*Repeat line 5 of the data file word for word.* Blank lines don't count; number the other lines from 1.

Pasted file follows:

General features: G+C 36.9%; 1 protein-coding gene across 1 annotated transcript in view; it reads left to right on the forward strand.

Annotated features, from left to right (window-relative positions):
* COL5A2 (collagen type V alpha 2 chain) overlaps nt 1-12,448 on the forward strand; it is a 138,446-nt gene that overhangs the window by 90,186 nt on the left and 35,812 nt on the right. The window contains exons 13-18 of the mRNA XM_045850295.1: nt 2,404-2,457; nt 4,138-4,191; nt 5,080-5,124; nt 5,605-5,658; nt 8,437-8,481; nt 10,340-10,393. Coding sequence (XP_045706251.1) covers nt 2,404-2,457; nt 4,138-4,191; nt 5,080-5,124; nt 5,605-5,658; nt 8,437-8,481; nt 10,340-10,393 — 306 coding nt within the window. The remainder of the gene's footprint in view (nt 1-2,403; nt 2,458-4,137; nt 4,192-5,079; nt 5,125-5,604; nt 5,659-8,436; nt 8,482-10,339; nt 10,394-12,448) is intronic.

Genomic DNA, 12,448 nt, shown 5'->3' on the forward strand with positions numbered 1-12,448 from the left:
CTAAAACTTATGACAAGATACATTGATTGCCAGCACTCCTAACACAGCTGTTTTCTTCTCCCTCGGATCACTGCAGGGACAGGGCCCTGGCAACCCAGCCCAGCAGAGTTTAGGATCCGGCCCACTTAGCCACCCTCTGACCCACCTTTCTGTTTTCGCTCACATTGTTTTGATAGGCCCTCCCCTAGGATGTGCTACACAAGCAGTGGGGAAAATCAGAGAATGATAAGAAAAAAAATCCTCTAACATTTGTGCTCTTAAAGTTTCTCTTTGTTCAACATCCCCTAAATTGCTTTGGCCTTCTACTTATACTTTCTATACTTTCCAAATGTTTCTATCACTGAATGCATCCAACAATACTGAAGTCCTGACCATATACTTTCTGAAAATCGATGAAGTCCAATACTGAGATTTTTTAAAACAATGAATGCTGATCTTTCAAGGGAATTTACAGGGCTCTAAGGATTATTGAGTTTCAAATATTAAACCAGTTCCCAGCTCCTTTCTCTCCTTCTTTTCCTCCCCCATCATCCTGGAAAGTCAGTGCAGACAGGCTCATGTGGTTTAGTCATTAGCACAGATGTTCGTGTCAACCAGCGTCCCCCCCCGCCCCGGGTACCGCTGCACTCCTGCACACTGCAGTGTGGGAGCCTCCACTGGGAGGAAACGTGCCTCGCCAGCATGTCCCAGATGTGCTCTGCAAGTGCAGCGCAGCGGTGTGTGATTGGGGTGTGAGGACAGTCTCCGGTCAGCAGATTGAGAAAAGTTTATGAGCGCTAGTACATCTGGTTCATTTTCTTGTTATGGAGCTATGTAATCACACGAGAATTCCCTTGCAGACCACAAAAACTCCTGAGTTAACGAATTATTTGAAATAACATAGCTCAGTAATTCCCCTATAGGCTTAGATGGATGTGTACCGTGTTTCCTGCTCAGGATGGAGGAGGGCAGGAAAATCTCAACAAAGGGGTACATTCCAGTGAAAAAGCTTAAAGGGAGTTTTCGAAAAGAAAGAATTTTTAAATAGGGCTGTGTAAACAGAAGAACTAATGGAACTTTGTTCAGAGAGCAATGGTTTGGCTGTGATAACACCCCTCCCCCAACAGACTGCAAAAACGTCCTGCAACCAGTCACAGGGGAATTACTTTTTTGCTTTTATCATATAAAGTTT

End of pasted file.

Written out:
CTAAAACTTATGACAAGATACATTGATTGCCAGCACTCCTAACACAGCTGTTTTCTTCTCCCTCGGATCACTGCAGGGACAGGGCCCTGGCAACCCAGCCCAGCAGAGTTTAGGATCCGGCCCACTTAGCCACCCTCTGACCCACCTTTCTGTTTTCGCTCACATTGTTTTGATAGGCCCTCCCCTAGGATGTGCTACACAAGCAGTGGGGAAAATCAGAGAATGATAAGAAAAAAAATCCTCTAACATTTGTGCTCTTAAAGTTTCTCTTTGTTCAACATCCCCTAAATTGCTTTGGCCTTCTACTTATACTTTCTATACTTTCCAAATGTTTCTATCACTGAATGCATCCAACAATACTGAAGTCCTGACCATATACTTTCTGAAAATCGATGAAGTCCAATACTGAGATTTTTTAAAACAATGAATGCTGATCTTTCAAGGGAATTTACAGGGCTCTAAGGATTATTGAGTTTCAAATATTAAACCAGTTCCCAGCTCCTTTCTCTCCTTCTTTTCCTCCCCCATCATCCTGGAAAGTCAGTGCAGACAGGCTCATGTGGTTTAGTCATTAGCACAGATGTTCGTGTCAACCAGCGTCCCCCCCCGCCCCGGGTACCGCTGCACTCCTGCACACTGCAGTGTGGGAGCCTCCACTGGGAGGAAACGTGCCTCGCCAGCATGTCCCAGATGTGCTCTGCAAGTGCAGCGCAGCGGTGTGTGATTGGGGTGTGAGGACAGTCTCCGGTCAGCAGATTGAGAAAAGTTTATGAGCGCTAGTACATCTGGTTCATTTTCTTGTTATGGAGCTATGTAATCACACGAGAATTCCCTTGCAGACCACAAAAACTCCTGAGTTAACGAATTATTTGAAATAACATAGCTCAGTAATTCCCCTATAGGCTTAGATGGATGTGTACCGTGTTTCCTGCTCAGGATGGAGGAGGGCAGGAAAATCTCAACAAAGGGGTACATTCCAGTGAAAAAGCTTAAAGGGAGTTTTCGAAAAGAAAGAATTTTTAAATAGGGCTGTGTAAACAGAAGAACTAATGGAACTTTGTTCAGAGAGCAATGGTTTGGCTGTGATAACACCCCTCCCCCAACAGACTGCAAAAACGTCCTGCAACCAGTCACAGGGGAATTACTTTTTTGCTTTTATCATATAAAGTTT